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The Charles County commissioners want to change the name of the northern snakehead.

Citizens were asked to come up with an alternate name for the toothy, elongated fish — an invader from Asia that sparked a panic when it first came to local shores — in a voting contest.

The voting produced more than 400 entries and yielded three finalists: Chesapeake Bay channa fish, Asian river fish and spotted channa. Channa is a nod to the Latin name of the fish, Channa argus, which is itself from the family name Channidae.

The commissioners are hoping to present the winning name to the Maryland Department of Natural Resources for consideration for a name change, though the DNR said it does not have a say in the renaming of species. An official with the U.S. Fish & Wildlife Service said his group also can’t rename the species.

“Who does have control over changing the name if it’s a common name?” asked the official, who spoke on the condition of anonymity because he didn’t have permission to speak on behalf of the office. “Think about all the common names for different animals. Nobody has any rules or control over that. Whoever controls the species and has responsibility for them still has it, whether you call it a snakehead or a yummy fish.”

The county’s contest, which began Jan. 7, will conclude March 20.

“The public’s response and global media attention to the first phase of this contest has been great for Charles County,” Commissioner Ken Robinson (D) said in a news release. “I always consider part of my job to be a cheerleader for the county and to sometimes engage the citizens with something fun. The snakehead contest has achieved both those goals and then some.”

Opinions vary on whether the name should be changed at all, and some just don’t care.

“I think honestly everything’s done for a purpose,” said snakehead bowfisherman Bill Massey, who is part of a fishing team that calls itself the Channa Posse. “If people don’t like the word elephant then they’re going to try and rename that, too? I’m … I don’t know … I’m probably neutral about it. It is what it is. I know what a snakehead fish is. I know what a northern snakehead is, and I know what the scientific name of that is because that’s the name of my team. If they want to rename it Nanjemoy seabass or Southern Maryland freshwater fish it’s totally up to them, but I know what it is.”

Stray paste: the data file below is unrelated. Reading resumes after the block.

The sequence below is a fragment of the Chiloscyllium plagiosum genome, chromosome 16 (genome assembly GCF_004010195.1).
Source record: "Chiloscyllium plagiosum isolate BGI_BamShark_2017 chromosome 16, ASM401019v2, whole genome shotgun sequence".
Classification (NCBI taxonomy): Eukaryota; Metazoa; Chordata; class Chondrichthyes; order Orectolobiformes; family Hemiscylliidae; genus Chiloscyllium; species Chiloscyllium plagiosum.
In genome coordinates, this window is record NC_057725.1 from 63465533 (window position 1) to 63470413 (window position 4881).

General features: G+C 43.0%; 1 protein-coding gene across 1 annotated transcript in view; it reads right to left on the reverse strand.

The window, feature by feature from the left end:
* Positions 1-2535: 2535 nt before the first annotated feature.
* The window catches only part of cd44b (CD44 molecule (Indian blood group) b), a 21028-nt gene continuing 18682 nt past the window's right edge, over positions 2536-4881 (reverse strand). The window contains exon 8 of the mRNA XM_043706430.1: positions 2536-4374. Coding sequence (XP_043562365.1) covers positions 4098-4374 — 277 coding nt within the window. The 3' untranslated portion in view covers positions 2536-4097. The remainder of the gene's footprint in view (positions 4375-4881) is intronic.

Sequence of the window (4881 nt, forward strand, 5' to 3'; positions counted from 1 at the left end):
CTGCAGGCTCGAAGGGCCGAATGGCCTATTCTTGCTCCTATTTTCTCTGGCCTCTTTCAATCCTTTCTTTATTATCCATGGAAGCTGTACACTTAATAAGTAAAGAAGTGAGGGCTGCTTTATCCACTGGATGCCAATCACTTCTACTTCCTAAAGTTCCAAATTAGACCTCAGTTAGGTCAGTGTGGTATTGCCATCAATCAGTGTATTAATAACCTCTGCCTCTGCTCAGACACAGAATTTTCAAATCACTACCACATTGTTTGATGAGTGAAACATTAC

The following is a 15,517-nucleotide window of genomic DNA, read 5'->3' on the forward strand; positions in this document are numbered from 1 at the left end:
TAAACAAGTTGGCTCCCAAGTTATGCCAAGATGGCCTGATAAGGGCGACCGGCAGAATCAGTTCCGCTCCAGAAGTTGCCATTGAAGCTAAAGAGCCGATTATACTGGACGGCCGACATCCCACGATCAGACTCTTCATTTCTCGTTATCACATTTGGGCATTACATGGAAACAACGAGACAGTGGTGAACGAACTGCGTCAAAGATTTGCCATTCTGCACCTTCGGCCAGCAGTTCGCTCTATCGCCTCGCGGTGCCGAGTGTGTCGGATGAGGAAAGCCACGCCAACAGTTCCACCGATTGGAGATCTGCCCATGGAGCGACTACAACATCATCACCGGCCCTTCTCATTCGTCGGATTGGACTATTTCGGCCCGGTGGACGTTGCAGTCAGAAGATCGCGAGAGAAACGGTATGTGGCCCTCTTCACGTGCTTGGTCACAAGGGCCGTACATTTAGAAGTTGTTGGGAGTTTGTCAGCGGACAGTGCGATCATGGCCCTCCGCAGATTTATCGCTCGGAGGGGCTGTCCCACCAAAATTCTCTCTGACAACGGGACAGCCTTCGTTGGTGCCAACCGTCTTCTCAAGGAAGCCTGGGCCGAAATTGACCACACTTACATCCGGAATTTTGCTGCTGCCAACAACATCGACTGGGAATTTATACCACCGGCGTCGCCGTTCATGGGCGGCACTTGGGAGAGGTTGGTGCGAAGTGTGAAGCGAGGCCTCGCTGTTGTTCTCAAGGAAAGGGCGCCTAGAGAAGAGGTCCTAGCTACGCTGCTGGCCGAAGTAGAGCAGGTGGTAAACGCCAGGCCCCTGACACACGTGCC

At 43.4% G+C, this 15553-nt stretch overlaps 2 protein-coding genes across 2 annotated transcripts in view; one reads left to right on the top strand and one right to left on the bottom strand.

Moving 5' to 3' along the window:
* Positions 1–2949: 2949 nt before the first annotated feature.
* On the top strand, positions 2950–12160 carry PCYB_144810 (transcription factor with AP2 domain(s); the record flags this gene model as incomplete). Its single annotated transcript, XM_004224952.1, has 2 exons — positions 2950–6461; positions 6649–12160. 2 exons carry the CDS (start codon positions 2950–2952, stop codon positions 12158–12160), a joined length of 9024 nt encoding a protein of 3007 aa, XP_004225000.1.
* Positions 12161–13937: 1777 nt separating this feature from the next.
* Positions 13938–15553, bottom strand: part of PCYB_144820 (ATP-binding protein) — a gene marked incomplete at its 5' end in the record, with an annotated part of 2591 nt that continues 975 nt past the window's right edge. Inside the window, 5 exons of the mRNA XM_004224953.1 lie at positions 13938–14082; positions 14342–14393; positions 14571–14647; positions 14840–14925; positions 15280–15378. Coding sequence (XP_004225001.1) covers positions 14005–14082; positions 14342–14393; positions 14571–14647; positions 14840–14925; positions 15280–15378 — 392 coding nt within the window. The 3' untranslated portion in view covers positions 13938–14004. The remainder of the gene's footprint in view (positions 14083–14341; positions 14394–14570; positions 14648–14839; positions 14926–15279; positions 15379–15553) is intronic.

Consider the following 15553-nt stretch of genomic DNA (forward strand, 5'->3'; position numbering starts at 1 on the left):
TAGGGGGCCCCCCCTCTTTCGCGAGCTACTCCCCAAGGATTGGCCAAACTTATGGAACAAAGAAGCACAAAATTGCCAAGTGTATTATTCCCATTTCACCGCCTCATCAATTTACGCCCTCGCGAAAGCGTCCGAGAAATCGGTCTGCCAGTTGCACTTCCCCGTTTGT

Mike Starrett said he understands why the commissioners want to rename the species.

“Yeah, women cringe at the sound of snakehead,” said Starrett, a guide for Indian Head Charters, which fishes for several species including snakehead on Mattawoman Creek. “They don’t like snakes, and a lot of men don’t like snakes either, so they think anything associated with snakes is evil.”

Starrett said his problem lies with the three finalists.

“Sure [I’m OK with renaming it], but the names they chose just suck. They’re absolutely the worst,” said Starrett, who is booked for all but one day June through August and said his clients helped push the Potomac pike name. “Chesapeake Bay channa? That’s just stupid. Asian river fish? Oh, that’s even worse. Spotted channa? Yeah, that’s even worse. I can’t [find] a single person who said that [they voted for] any of those three names they selected.”

Massey said he didn’t think Chesapeake Bay channa was a good fit.

“I wouldn’t call it [that] because predominantly they’re in the freshwater tributaries,” he said. “Very seldom will you find them in saltwater. Right off the Potomac is where you’ll find most of them.”

Starrett said he’s been calling the hard-fighting elongated fish a Potomac pike for the past 10 years and would have liked to have seen that name move on to the finals.

“Potomac pike sounds like a fish that’s really hard to catch, which it is,” Starrett said. “And it also sounds like a fish you really don’t want to eat because too many people don’t want to eat pike.”

Joe Evans, a public affairs person for DNR’s fisheries service, said he sees both sides of the argument.

“From someone like me who is a keen angler and who loves to go out and catch fish I think the meaner-sounding the fish is, the more excited I am about catching it. I have two points of view,” Evans said. “So if someone said, ‘Would you like to go out and catch tigerfish in South America?’ I’d go, ‘Yeah, sign me up.’ But when I put my other hat on, which is a seafood lover, I like the food I eat to sound delicious. And snakehead is a little harder about ordering off the menu. They’re delicious, but you kind of have to get past the name. [The vote] is a cool marketing thing, and there’s no reason that someone couldn’t just call it what they want to put it on a menu.”

The USF&WS official said the county could always unofficially change the name.

“I think the county doesn’t know you don’t really need permission to change the name,” he said. “If the group of people in that community want to call it something else, they just have to say, ‘Hey, let’s start calling it this.’ It’s still the same species. The taxonomy or the nomenclature doesn’t change.”

The official said he would be tempted to change the name because, “If I were in a restaurant I would not be serving snakehead. I would be serving [it under] some other name. Snakehead sounds terrible.”

To vote for one of the three finalists, go to